SELF SUFFICIENCY SKILLS: BEET, SILVER (SEA KALE BEET)

Silver beet is grown not for the roots but for the sterns and leaves. The celery-like stalks and the very broad midribs, silvery white in colour, are cooked as sea kale. The rest of the leaf is used as spinach.

As a two-uses crop it deserves any space given to it.

Ready for Use. During May and June, and in late summer, according to when sown.

Soil Preparation. Unlike ordinarv beet, this plant needs really rich soil, and recent manuring will not harm it. Dig in hop manure, or other animal manure substitute, or decayed leaves and similar soft refuse. It reaches 2 ft. in height, and needs something rich down below to do itself justice.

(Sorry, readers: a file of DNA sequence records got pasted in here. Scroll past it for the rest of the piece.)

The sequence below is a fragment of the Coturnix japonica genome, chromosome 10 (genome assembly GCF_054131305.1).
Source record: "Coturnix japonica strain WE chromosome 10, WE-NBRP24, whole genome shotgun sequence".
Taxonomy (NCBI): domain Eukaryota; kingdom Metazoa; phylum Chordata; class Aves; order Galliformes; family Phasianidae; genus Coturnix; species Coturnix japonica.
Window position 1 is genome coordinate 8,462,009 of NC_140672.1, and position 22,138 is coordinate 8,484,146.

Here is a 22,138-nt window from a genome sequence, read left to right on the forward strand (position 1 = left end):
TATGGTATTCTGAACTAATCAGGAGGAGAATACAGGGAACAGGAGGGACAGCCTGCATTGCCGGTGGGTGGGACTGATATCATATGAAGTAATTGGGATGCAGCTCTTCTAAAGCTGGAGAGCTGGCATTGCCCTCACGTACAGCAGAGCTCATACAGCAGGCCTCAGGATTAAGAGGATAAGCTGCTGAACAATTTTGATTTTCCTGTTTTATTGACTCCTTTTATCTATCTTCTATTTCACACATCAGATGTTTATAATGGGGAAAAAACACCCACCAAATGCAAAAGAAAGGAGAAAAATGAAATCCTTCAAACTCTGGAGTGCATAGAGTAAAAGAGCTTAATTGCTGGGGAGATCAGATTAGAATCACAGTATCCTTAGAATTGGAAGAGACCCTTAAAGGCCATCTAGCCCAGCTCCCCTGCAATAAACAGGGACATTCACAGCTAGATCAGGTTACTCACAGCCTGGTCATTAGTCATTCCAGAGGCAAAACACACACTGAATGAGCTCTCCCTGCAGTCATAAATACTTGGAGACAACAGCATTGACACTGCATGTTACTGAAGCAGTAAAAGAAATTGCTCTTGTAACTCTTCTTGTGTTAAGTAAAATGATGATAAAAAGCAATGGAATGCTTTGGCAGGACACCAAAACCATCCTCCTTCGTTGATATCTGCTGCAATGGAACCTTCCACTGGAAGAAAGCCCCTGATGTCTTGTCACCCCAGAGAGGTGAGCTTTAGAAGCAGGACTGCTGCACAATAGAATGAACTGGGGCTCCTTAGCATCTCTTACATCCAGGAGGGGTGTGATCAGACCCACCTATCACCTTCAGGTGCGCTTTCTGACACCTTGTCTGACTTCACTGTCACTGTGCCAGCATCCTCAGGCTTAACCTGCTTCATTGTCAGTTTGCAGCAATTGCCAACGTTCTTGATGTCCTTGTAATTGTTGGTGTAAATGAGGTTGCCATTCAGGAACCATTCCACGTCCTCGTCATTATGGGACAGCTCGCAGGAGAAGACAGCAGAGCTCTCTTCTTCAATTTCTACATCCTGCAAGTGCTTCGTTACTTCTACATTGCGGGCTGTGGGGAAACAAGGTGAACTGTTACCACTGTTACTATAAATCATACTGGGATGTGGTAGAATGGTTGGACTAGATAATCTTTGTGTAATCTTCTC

How and When to Sow. Sow very thinly in a 1 in. deep drill, and transplant the seedlings, when large enough to handle, to the prepared row or rows, not less than 12 in. apart in the row; rows also to be 12 in. apart.

Sow at the end of April for late summer use; in August to secure a crop the following May to June.

To prepare for table lift the plants when ready for use. Remove the leafy parts from stems and thick ribs, wash and cook as spinach. Wash the stems and ribs, and cook these as sea kale. The roots are discarded. Food value is increased by the plant’s twofold use.

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